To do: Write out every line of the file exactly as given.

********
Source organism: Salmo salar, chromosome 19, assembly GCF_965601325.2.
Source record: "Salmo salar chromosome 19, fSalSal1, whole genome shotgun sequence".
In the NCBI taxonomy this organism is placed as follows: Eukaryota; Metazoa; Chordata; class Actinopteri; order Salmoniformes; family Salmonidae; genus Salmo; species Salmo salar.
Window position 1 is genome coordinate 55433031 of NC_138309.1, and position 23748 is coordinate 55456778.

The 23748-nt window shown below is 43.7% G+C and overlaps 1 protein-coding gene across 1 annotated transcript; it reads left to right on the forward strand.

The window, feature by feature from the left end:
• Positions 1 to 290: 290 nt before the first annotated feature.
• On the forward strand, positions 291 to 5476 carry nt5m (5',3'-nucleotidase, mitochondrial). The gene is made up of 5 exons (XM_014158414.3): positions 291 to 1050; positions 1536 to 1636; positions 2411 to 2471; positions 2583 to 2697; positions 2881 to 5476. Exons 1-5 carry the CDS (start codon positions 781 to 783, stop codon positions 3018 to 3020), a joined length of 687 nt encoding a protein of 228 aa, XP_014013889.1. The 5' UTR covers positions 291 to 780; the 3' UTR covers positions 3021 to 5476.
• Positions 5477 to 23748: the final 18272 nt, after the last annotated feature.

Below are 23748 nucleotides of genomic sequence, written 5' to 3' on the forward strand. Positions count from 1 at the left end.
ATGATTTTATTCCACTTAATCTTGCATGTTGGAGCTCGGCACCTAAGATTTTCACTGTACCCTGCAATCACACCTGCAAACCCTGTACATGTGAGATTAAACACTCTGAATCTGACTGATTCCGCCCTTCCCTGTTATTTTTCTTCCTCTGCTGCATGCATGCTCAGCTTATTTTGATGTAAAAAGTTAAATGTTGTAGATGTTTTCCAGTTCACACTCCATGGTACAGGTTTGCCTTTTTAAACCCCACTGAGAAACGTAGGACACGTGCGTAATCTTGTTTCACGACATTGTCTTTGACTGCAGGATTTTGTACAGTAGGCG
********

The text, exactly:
Source organism: Salmo salar, chromosome 19, assembly GCF_965601325.2.
Source record: "Salmo salar chromosome 19, fSalSal1, whole genome shotgun sequence".
In the NCBI taxonomy this organism is placed as follows: Eukaryota; Metazoa; Chordata; class Actinopteri; order Salmoniformes; family Salmonidae; genus Salmo; species Salmo salar.
Window position 1 is genome coordinate 55433031 of NC_138309.1, and position 23748 is coordinate 55456778.

The 23748-nt window shown below is 43.7% G+C and overlaps 1 protein-coding gene across 1 annotated transcript; it reads left to right on the forward strand.

The window, feature by feature from the left end:
• Positions 1 to 290: 290 nt before the first annotated feature.
• On the forward strand, positions 291 to 5476 carry nt5m (5',3'-nucleotidase, mitochondrial). The gene is made up of 5 exons (XM_014158414.3): positions 291 to 1050; positions 1536 to 1636; positions 2411 to 2471; positions 2583 to 2697; positions 2881 to 5476. Exons 1-5 carry the CDS (start codon positions 781 to 783, stop codon positions 3018 to 3020), a joined length of 687 nt encoding a protein of 228 aa, XP_014013889.1. The 5' UTR covers positions 291 to 780; the 3' UTR covers positions 3021 to 5476.
• Positions 5477 to 23748: the final 18272 nt, after the last annotated feature.

Below are 23748 nucleotides of genomic sequence, written 5' to 3' on the forward strand. Positions count from 1 at the left end.
ATGATTTTATTCCACTTAATCTTGCATGTTGGAGCTCGGCACCTAAGATTTTCACTGTACCCTGCAATCACACCTGCAAACCCTGTACATGTGAGATTAAACACTCTGAATCTGACTGATTCCGCCCTTCCCTGTTATTTTTCTTCCTCTGCTGCATGCATGCTCAGCTTATTTTGATGTAAAAAGTTAAATGTTGTAGATGTTTTCCAGTTCACACTCCATGGTACAGGTTTGCCTTTTTAAACCCCACTGAGAAACGTAGGACACGTGCGTAATCTTGTTTCACGACATTGTCTTTGACTGCAGGATTTTGTACAGTAGGCG